Wen Li studies potential killers. That might seem awfully dramatic work for a Boston University College of Arts & Sciences assistant professor of astronomy, but her research focuses on Earth’s radiation belts and their “killer electrons,” which she says can wreak havoc with satellites’ electronics and “be hazardous to astronauts in space.”
Li seeks to understand what causes the acceleration, and loss, of killer electrons in the belts, which range between 1,000 and 60,000 kilometers above the planet’s surface. Better understanding these dynamics, she says, might mitigate the risks to satellites and space vehicles. Li was one of the winners of a 2017 James B. Macelwane Medal from the American Geophysical Union, given for “significant contributions to the geophysical sciences by an outstanding early-career scientist.”
The Alfred P. Sloan Foundation is impressed. It has named Li and two other BU scientists 2018 Sloan Research Fellows. The two-year, $65,000 fellowships are given annually to 126 scholars who are in the early stages of their careers and “represent the most promising scientific researchers working today,” according to the foundation website.
Jennifer Balakrishnan, a CAS assistant professor of mathematics and statistics, received the fellowship for her research into something as old as the ancient Greeks: number theory, the study of the properties of positive integers (1, 2, 3, and so on). Anushya Chandran, a CAS assistant professor of physics, specializes in quantum mechanical systems and won the fellowship for her study of the low-temperature properties of materials and gases.
Li says the Sloan money will be crucial in expanding her research from her home planet to farther out in space.
“I proposed to perform a comparative investigation of killer electron dynamics in the Earth’s and Jupiter’s magnetosphere,” she says. The magnetosphere is the area around each planet dominated by its respective magnetic field.
Balakrishnan will use her fellowship funds to pay for travel—for her and for the graduate students who assist her—to professional conferences around the world to “share our work with a broader audience.” That work, the study of curves defined by algebraic equations, includes “developing techniques to find special points on these curves that can shed insight into fundamental problems of number theory,” she says.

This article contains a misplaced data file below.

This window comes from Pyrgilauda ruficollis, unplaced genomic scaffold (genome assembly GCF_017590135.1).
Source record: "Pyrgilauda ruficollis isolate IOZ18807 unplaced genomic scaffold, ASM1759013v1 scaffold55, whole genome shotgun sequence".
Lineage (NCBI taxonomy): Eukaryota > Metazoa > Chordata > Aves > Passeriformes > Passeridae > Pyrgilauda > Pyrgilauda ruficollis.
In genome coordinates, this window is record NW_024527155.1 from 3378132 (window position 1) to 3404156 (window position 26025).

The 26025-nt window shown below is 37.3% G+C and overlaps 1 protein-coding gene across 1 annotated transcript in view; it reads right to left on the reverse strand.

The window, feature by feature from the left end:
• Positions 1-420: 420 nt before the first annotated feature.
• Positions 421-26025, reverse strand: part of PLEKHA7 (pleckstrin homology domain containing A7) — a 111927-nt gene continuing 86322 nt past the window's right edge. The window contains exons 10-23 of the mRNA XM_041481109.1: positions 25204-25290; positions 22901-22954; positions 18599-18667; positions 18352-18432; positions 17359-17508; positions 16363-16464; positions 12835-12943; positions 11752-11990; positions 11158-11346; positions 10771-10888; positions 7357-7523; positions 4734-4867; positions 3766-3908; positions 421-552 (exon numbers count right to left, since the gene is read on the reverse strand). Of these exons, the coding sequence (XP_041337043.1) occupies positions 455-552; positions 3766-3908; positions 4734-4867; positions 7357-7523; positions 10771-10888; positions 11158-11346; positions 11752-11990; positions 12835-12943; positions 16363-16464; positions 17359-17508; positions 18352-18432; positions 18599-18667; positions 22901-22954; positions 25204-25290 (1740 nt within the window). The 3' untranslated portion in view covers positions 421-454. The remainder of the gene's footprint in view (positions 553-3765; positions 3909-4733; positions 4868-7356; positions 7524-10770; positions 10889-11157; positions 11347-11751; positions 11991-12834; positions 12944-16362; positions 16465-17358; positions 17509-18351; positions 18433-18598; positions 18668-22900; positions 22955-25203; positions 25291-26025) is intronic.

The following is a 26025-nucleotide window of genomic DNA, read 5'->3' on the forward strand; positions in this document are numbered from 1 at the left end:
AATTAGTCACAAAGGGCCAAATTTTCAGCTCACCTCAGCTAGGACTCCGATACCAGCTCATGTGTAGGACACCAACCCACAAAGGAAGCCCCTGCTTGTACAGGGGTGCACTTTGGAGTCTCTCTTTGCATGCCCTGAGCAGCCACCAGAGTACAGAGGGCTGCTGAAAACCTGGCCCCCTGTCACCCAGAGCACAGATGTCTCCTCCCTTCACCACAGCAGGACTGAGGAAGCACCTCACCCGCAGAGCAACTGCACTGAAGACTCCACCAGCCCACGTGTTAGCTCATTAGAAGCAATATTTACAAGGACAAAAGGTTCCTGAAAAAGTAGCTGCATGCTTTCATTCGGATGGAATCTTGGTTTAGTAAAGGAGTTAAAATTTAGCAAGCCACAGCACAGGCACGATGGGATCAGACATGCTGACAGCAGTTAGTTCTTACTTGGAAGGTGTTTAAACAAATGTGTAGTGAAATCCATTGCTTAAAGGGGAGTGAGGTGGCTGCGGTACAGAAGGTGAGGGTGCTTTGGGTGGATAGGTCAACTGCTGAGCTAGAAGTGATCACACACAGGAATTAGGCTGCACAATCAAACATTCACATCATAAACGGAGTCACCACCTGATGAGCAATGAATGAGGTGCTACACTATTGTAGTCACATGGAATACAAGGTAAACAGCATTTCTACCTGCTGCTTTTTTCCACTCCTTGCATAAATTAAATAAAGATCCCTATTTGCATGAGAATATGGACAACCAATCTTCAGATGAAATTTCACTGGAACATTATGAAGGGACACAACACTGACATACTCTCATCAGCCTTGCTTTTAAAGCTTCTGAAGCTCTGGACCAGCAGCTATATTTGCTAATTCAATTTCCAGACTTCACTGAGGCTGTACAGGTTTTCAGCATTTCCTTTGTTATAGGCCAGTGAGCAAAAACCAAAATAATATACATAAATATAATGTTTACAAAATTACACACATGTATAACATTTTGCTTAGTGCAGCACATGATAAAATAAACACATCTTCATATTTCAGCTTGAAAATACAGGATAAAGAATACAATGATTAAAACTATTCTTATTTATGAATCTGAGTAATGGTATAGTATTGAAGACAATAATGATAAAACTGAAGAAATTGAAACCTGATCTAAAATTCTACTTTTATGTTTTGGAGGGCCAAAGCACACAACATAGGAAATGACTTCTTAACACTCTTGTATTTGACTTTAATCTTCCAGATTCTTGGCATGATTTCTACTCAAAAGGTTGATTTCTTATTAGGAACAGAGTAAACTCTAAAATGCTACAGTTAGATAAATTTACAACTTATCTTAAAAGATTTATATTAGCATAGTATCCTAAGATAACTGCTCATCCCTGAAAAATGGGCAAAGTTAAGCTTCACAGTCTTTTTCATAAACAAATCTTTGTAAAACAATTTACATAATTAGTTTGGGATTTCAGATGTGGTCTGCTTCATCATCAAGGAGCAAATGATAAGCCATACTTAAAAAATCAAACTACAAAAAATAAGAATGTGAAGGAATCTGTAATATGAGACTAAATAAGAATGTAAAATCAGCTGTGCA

Chandran doesn’t have a laboratory for her materials research—“I do pen-paper calculations and work on a computer,” she says—and the fellowship funding will be helpful in that regard. She may use some of it to purchase additional computing time at the Massachusetts Green High Performance Computing Center in Holyoke, she says. The supercomputing data center is a joint venture of BU, Harvard, MIT, Northeastern, and the University of Massachusetts.
Ann Cudd, dean of the College of Arts & Sciences, says that “for BU and CAS to have three fellows in one year is just amazing.
“Jennifer Balakrishnan is an exceptional number theorist,” Cudd says. “Wen Li just won the American Geophysical Union James B. Macelwane Medal. Anushya Chandran is an outstanding physicist. Together these three high-profile women scientists bring honor to BU and take our students to the very cutting edge of contemporary research in their fields.”
Created in 1934 and named for the former president and CEO of General Motors, the Alfred P. Sloan Foundation supports research in science, technology, and economics.